Friday, December 21, 2012

The Identity of the “We” Who Speak and Testify in John 3:11

In John 3:11 Jesus is reported as saying to Nicodemus: “Truly, truly, I say to you, we speak of what we know and testify of what we have beheld, yet you do not receive our testimony.” The main question in this verse is: to whom do the pronouns we and our refer?

The options suggested are that the pronouns we and our refer either to Jesus and his disciples, to the Trinity, to Jesus via a plural of majesty, or to Jesus and the Old Testament prophets (including John the Baptist).

Out of all of these options, it makes more sense in the context to take the pronouns we and our as referring to Jesus and the Old Testament prophets. Jesus links the concepts of speaking and testifying with knowing and beholding or seeing. In Jewish thinking, it is supremely the prophets who pass on what has been revealed to them. The prophets were people who heard or saw the mysteries of God, and passed such truths on to God’s people. The fact that John the Baptist has previously appeared speaking and testifying (see John 1:6–9, 19, 29–33, especially 1:34) helps to confirm this linkage.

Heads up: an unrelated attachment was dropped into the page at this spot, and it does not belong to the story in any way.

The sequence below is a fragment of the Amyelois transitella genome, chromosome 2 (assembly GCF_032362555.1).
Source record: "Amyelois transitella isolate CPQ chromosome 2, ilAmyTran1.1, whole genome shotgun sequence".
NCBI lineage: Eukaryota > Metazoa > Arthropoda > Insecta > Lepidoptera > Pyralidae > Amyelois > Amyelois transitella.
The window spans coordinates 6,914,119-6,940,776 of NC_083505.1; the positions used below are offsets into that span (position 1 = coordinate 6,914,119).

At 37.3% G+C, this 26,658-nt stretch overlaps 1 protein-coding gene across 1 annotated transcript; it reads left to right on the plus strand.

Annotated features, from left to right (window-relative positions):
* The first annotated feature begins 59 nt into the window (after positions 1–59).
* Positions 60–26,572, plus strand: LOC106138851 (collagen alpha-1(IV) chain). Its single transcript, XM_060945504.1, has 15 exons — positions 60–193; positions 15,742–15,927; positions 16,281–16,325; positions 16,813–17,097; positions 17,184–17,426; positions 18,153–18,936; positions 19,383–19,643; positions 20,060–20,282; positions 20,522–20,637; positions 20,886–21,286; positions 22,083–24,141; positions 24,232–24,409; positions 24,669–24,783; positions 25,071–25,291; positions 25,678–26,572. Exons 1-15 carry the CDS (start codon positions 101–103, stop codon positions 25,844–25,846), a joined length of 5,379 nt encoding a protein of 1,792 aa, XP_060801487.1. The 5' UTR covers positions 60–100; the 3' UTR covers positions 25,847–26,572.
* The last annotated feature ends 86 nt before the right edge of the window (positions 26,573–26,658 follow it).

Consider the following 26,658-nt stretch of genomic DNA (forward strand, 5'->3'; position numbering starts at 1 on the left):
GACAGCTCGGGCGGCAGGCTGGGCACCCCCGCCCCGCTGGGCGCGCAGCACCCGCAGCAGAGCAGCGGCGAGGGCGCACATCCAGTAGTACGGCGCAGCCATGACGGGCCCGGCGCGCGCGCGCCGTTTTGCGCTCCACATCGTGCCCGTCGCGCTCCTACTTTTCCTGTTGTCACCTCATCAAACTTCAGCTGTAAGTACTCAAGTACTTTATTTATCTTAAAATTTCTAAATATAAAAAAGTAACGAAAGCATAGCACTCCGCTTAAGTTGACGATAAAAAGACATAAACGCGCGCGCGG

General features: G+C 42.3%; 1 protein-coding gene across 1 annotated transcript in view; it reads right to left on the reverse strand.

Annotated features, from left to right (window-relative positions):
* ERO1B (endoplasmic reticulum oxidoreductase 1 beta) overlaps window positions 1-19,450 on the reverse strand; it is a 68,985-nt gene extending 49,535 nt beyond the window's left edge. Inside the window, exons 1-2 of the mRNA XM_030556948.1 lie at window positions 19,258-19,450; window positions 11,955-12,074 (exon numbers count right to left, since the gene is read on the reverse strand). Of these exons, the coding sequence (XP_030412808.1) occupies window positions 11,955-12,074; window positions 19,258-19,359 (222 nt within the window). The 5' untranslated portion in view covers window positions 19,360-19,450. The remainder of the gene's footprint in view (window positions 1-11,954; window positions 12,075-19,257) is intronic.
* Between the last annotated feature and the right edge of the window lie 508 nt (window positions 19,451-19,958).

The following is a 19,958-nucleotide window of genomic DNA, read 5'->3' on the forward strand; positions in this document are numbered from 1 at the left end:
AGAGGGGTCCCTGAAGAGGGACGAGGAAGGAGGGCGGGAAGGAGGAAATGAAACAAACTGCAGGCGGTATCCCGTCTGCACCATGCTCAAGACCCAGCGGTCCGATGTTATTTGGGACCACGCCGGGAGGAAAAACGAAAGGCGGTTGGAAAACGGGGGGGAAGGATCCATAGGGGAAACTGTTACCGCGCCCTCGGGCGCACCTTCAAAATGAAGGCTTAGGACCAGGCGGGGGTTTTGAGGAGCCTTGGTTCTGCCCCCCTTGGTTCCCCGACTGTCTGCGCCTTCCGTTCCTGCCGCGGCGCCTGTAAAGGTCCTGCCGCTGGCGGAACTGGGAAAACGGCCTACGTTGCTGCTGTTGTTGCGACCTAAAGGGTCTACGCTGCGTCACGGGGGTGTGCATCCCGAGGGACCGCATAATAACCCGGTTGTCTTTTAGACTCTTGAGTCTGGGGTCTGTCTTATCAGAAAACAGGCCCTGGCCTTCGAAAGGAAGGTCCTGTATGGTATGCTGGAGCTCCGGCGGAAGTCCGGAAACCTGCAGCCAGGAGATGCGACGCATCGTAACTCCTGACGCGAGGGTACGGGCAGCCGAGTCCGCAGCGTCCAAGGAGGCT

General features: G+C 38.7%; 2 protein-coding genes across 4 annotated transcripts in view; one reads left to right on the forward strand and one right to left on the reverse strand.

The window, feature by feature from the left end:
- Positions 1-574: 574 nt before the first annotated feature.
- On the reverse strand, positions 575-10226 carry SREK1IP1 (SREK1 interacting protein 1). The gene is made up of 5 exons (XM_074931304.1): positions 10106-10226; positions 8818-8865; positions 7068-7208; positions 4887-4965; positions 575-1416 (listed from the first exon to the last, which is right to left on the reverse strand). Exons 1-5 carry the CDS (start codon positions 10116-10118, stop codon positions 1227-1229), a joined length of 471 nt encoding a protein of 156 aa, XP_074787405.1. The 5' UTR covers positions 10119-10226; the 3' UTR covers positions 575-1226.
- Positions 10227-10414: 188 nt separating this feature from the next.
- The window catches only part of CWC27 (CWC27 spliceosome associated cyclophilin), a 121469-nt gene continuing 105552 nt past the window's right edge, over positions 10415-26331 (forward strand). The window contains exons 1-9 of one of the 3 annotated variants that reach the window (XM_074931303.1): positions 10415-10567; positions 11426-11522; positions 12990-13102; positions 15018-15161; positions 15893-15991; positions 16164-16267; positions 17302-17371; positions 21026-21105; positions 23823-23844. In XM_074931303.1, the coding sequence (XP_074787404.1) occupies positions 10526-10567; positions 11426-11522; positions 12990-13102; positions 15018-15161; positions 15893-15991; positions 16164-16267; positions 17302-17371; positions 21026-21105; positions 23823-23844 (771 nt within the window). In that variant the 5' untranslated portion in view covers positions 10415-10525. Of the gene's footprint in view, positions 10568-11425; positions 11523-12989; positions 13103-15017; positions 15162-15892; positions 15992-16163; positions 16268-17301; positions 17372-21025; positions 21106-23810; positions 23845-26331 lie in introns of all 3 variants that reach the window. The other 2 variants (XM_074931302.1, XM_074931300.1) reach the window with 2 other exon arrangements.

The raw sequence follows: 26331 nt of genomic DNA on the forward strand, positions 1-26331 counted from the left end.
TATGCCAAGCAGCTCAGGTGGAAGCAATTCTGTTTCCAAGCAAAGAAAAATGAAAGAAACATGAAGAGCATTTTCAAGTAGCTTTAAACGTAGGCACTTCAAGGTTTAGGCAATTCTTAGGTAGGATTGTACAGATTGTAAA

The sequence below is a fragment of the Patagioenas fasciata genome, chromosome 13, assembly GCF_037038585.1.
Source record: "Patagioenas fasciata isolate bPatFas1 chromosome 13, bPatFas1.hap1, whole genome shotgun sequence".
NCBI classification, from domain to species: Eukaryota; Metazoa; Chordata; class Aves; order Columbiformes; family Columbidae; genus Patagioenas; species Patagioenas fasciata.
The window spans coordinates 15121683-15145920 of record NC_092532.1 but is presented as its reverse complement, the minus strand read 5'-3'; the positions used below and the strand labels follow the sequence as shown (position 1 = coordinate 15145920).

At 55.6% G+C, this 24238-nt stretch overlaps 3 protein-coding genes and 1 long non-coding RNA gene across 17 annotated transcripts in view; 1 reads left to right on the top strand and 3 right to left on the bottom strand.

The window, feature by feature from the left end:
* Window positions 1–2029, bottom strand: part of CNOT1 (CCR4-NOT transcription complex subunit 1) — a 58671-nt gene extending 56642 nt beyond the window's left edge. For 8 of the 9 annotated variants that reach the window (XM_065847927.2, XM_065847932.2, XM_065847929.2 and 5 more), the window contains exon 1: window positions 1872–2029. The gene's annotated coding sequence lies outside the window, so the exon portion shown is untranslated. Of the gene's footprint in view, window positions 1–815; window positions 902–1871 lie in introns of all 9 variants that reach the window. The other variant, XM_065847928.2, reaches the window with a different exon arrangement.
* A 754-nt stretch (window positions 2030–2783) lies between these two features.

The pronoun you in the final clause of this verse is in the plural. This pronoun refers, therefore, not just to Nicodemus, but to the Jewish leadership viewed as a whole. Overall, the meaning of this verse is that the Jewish people viewed as a whole did not receive the testimony of the prophets. The rejection of the prophetic word by old covenant Israel was a problem that Israel had experienced throughout her history, but it reached its climax with the Jewish rejection of the testimony of Jesus the Messiah.

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